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90s Slang You Should Know


[bahy-stan-der] /ˈbaɪˌstæn dər/
a person present but not involved; chance spectator; onlooker.
Origin of bystander
First recorded in 1610-20; by- + stand + -er1
observer, viewer, passerby, witness; rubberneck, sidewalk superintendent. Unabridged
Based on the Random House Dictionary, © Random House, Inc. 2017.
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Examples from the Web for bystander
Contemporary Examples
Historical Examples
  • Troubles had apparently come in battalions, for Dare was informed by a bystander that Havill's wife was seriously ill also.

    A Laodicean Thomas Hardy
  • We asked a bystander, who looked like a fisherman, what that was for.

    Pages From an Old Volume of Life Oliver Wendell Holmes, Sr.
  • He snatched it from the hand of a bystander, and again rushed into the smoking ruins.

  • "He wouldn't thank you, sir, for interfering," remarked a bystander.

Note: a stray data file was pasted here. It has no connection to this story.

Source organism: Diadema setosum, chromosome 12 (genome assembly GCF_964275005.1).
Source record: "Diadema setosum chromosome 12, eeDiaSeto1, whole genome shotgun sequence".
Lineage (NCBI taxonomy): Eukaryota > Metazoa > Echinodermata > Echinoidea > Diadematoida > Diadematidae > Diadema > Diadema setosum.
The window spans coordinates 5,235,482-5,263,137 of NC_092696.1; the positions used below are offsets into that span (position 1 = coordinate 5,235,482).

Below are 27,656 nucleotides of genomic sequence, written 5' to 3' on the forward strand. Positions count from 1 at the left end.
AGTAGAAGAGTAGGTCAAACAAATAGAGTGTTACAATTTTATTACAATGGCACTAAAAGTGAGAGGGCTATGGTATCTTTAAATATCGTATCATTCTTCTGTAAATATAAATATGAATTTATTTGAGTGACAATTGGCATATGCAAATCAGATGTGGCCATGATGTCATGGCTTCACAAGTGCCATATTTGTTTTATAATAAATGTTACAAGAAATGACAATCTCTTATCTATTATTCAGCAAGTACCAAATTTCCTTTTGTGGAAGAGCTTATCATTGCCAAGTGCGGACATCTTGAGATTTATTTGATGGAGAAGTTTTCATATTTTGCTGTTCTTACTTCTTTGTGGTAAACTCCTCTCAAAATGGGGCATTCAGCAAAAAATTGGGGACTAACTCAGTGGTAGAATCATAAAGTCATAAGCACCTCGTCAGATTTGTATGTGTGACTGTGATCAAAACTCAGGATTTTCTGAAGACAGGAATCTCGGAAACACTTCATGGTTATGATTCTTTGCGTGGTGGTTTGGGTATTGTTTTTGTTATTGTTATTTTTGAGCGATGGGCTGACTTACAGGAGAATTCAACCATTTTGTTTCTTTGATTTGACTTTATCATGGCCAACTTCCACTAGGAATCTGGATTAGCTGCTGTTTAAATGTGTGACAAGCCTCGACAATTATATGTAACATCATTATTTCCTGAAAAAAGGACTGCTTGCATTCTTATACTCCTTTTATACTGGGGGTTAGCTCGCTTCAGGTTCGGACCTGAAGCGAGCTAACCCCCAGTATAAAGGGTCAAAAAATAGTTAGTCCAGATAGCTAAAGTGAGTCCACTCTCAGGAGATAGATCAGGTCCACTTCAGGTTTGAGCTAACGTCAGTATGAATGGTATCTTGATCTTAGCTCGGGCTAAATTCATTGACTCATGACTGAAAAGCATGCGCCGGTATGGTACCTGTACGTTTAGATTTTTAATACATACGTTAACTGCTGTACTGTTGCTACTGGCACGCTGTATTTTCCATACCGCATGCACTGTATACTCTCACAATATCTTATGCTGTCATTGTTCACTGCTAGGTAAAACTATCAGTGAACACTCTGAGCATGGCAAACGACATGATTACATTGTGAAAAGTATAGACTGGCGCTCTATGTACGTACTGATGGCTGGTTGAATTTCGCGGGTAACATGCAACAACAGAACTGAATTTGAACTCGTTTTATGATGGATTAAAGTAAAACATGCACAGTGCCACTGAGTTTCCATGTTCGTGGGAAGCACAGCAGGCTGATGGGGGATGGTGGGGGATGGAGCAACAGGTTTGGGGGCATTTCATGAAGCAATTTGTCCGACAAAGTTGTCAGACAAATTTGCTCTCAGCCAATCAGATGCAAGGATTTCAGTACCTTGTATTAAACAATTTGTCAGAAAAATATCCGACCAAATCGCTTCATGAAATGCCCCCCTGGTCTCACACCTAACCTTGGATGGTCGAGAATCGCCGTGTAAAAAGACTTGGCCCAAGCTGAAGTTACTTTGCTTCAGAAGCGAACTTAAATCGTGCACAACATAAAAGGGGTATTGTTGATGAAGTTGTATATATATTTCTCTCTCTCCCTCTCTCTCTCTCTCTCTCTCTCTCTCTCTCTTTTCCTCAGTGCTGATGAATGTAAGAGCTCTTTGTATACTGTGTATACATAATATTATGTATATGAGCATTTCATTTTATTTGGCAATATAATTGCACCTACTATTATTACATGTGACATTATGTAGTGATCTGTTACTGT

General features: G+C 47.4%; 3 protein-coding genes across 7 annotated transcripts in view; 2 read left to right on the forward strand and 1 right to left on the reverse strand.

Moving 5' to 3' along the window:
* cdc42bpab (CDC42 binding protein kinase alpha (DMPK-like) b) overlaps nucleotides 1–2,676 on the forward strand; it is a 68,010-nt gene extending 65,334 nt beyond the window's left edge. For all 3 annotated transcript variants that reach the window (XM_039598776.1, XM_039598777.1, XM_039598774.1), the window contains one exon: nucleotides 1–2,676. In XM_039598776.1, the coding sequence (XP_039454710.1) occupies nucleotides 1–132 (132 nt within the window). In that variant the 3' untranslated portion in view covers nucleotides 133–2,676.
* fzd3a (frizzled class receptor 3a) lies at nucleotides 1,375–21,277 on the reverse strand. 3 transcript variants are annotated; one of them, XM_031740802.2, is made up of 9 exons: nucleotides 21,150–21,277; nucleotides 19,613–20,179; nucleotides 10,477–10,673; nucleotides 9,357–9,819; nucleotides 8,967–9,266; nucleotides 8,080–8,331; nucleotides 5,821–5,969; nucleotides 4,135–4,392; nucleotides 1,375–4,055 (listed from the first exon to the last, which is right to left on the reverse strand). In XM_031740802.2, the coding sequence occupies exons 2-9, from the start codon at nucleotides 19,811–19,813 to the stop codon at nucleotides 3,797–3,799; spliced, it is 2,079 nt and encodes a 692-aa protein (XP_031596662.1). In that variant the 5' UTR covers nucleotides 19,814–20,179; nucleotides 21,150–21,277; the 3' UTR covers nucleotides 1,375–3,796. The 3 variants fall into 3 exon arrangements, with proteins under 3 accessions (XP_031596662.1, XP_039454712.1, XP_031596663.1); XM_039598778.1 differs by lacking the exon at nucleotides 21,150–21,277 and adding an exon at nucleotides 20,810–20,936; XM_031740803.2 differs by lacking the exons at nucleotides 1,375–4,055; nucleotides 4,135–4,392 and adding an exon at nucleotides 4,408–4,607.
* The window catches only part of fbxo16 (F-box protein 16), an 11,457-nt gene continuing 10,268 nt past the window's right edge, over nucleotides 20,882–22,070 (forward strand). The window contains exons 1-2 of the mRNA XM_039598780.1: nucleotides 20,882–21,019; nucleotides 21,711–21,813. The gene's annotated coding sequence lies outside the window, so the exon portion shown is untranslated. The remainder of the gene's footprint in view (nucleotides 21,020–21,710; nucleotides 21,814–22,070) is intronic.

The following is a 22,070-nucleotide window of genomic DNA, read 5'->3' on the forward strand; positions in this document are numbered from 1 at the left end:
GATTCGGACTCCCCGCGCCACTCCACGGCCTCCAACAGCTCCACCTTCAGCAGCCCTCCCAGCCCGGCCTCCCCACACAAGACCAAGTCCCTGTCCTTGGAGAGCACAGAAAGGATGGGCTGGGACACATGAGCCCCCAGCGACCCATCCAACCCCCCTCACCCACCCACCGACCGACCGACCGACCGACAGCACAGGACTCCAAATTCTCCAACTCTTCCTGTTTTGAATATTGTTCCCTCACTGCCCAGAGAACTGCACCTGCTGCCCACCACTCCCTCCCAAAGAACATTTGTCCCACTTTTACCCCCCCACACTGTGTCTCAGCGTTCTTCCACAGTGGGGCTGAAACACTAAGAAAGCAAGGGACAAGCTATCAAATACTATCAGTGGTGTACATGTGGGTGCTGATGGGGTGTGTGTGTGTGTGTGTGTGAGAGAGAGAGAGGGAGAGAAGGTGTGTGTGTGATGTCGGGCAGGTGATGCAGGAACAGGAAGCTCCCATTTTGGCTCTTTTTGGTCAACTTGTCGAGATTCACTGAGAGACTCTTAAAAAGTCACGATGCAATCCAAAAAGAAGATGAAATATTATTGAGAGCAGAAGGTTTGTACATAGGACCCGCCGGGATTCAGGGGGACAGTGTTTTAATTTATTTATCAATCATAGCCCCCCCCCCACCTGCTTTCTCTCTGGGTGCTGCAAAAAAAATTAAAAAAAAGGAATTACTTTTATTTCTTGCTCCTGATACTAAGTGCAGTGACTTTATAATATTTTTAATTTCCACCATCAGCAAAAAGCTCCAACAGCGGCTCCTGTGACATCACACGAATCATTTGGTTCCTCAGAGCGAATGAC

The Underdog F. Hopkinson Smith
  • A bystander looking at her would have thought that the toy was much more to her than the conversation.

    Phineas Finn Anthony Trollope
British Dictionary definitions for bystander


a person present but not involved; onlooker; spectator
Collins English Dictionary - Complete & Unabridged 2012 Digital Edition
© William Collins Sons & Co. Ltd. 1979, 1986 © HarperCollins
Publishers 1998, 2000, 2003, 2005, 2006, 2007, 2009, 2012
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Word Origin and History for bystander

1610s, from by + agent noun from stand (v.). They have been innocent at least since 1829.

Online Etymology Dictionary, © 2010 Douglas Harper
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